A Convention charged with considering ‘what provision for the government of Northern Ireland is likely to command the most widespread acceptance throughout the community there’ must necessarily proceed largely by way of negotiation and agreement. It is for this reason that the position of the Chairman of a Convention is quite different from that of a Speaker of a House of Parliament. His role is a delicate one for while he must preserve his impartiality and thus retain the trust of all groups in the Convention, he must also be ready to assume the further responsibility of helping the Convention as a whole towards reaching agreement and a Report. Although he must remain impartial, he cannot remain detached from events in the Convention. One of his major functions may well be to seek to help the Convention find a way past apparently insuperable differences of opinion, and to stimulate new lines of thought and new avenues of approach to the Convention’s task; in so doing he will inevitably become aware of and involved in the flux of political relationships between Members and groups of Members.

 

Staffing of the Convention and the provision of expert advice

The Act states that:

‘There shall be provided for the Convention and its Members by the Secretary of State such accommodation, staff and services (including provision for the keeping of an official record of proceedings) as the Convention may with the approval of the Secretary of State determine or as may appear to him to be reasonably requisite’.

It is the intention of the Government that the main initiative, therefore in this as in other matters, should rest with the Convention itself. Some provision for a Convention secretariat will, however, need to be made before the Convention first meets. Unless there is a secretariat in being there would be obvious administrative difficulties and in its early stages the Convention would be without many of the services which will be essential to its work. The Government will, therefore, be prepared to make preliminary and provisional arrangements, but these can, of course, be changed when the wishes of the Convention are known.

The full-time secretariat of the Convention will clearly need to be able to provide procedural and administrative services for the Chairman, the Convention as a whole and any committees it may decide to establish.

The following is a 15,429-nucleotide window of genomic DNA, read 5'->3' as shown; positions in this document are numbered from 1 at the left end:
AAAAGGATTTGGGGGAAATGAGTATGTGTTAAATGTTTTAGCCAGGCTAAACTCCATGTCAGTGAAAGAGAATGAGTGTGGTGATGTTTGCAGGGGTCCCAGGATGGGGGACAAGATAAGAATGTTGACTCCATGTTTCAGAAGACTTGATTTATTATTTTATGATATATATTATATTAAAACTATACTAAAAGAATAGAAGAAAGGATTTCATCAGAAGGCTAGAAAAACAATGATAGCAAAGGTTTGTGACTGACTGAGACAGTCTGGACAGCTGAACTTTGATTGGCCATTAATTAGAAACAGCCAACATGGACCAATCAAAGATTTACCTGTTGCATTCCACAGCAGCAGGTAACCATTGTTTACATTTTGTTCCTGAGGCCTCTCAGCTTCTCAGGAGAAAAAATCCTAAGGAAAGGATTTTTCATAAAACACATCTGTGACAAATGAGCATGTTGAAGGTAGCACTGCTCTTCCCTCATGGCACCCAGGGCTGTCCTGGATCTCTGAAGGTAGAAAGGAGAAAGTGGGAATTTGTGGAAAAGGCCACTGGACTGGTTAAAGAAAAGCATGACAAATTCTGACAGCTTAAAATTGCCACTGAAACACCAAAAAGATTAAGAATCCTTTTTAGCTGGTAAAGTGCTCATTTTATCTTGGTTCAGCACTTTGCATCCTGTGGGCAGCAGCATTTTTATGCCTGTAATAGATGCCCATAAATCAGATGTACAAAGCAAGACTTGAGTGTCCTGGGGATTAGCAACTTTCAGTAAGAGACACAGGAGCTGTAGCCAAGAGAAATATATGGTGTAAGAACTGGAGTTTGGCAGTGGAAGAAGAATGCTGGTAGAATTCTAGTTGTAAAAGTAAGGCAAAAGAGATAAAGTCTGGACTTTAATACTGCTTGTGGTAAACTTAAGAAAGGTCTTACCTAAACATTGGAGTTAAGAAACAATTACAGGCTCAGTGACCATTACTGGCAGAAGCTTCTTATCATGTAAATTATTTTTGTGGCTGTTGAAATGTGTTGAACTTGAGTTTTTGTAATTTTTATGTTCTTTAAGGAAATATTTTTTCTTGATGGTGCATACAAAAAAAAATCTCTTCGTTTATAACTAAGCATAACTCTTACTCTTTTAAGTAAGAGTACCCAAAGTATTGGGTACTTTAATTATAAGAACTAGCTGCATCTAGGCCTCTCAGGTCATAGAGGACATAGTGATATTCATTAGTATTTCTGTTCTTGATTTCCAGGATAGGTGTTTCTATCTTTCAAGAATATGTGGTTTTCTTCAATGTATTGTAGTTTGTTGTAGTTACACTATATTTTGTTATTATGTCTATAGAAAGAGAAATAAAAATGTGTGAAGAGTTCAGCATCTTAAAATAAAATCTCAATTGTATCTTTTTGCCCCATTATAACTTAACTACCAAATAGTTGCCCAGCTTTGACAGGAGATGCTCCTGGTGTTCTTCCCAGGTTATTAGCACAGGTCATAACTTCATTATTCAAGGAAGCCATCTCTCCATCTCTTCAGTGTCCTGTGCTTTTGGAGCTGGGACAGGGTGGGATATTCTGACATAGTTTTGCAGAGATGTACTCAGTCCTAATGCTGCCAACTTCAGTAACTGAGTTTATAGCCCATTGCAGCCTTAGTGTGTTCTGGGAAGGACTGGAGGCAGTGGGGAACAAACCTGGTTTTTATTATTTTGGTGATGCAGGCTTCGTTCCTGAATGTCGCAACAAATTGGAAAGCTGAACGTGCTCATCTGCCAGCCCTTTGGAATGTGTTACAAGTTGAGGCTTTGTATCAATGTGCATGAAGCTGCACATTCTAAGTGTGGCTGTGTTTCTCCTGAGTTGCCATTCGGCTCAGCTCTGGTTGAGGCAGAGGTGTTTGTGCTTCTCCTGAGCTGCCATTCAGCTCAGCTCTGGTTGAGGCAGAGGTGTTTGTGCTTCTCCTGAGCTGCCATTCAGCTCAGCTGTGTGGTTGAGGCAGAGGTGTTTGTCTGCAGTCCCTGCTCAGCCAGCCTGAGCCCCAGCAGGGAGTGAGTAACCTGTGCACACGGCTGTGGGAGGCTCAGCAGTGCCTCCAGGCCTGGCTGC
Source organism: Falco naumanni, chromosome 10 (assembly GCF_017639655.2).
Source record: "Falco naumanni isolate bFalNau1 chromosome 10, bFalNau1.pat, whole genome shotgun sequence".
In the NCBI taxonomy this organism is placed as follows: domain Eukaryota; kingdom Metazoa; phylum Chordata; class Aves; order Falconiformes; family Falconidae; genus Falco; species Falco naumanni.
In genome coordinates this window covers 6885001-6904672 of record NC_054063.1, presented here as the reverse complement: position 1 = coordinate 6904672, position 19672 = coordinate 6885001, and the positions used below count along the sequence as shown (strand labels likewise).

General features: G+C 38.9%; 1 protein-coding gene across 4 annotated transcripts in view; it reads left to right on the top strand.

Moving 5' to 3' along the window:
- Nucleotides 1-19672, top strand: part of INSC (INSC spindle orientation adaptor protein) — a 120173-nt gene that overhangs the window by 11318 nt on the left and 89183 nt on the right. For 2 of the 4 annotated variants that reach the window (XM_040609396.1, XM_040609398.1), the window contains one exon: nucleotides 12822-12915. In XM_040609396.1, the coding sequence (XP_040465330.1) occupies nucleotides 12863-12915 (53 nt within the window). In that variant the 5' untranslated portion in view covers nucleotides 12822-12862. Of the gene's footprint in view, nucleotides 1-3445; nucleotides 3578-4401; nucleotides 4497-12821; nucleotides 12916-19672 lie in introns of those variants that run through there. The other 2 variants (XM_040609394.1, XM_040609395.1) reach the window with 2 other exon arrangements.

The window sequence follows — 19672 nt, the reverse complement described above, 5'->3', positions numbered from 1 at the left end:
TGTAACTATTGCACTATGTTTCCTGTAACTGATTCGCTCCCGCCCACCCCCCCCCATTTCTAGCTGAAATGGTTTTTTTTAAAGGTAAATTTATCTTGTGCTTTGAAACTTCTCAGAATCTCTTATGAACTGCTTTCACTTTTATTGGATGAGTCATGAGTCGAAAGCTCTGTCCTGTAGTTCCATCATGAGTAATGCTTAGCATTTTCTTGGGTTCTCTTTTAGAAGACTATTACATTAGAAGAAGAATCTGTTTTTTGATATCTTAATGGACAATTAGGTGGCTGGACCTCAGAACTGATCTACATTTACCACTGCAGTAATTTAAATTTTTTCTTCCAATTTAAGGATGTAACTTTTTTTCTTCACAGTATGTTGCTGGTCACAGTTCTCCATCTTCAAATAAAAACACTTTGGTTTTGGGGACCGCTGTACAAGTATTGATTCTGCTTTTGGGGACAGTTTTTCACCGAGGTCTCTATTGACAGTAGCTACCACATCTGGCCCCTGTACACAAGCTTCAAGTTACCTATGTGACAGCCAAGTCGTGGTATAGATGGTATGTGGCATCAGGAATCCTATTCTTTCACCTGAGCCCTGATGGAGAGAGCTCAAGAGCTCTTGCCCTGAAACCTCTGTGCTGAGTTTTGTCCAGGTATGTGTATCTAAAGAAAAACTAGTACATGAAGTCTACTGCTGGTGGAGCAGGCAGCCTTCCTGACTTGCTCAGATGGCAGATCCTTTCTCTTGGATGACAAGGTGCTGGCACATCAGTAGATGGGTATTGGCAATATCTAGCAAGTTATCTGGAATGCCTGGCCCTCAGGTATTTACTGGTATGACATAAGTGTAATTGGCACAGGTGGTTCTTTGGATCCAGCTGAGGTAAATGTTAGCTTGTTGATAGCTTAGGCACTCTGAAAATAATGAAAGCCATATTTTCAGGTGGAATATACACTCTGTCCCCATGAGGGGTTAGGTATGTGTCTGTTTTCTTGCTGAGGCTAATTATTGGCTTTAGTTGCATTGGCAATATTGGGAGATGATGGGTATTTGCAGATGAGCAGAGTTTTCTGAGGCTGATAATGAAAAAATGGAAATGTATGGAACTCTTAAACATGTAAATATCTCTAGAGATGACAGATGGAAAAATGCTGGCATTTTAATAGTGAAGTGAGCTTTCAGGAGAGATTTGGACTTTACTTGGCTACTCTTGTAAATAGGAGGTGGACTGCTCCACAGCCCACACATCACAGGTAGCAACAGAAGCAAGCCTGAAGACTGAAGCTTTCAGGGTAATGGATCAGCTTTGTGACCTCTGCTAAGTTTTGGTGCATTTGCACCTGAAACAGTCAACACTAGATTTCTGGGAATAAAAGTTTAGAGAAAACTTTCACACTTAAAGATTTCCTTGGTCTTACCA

While the task of the secretariat will inevitably involve procuring a great deal of detailed information and undertaking research in many fields, it does not follow that it will be necessary to appoint expert advisers before the Convention meets. In order to preserve flexibility it may be desirable for the Convention to enlist the assistance of a panel of experts who would be willing to serve on a permanent or temporary or part-time basis. The Convention may. for example, wish to have the full-time assistance of a constitutional lawyer and an economist and early provision could be made for this. Assistance of this kind might be especially appropriate if the Convention were to proceed through the formation of committees, working parties or study groups. Not only could such groups ask persons to attend individual sessions to give evidence but they could also commission pieces of research or employ expert assistance throughout the duration of their deliberations.

On some questions it may be appropriate for the Convention, or its secretariat, to seek factual information from the Government. As was stated in the White Paper (paragraph 54). ‘The Government will play no part in its proceedings but will, of course, be willing to make available factual information and to assist the Convention in any way which is likely to bring its deliberations to a successful conclusion.’

It will, for instance, be open to the Convention to consider approaching the Secretary of State with a view to his arranging for a delegation of its members to discuss particular issues with the United Kingdom Government, or to visit other countries in order to study how issues bearing upon the problems in Northern Ireland have been resolved elsewhere. There would, of course, be no question of such visits involving negotiations (for negotiations with a sovereign government are a matter for the United Kingdom Government alone), but the Convention may well wish to make use of such visits for the purpose of seeking information.

 

Method of Proceeding

Possible Use of Committees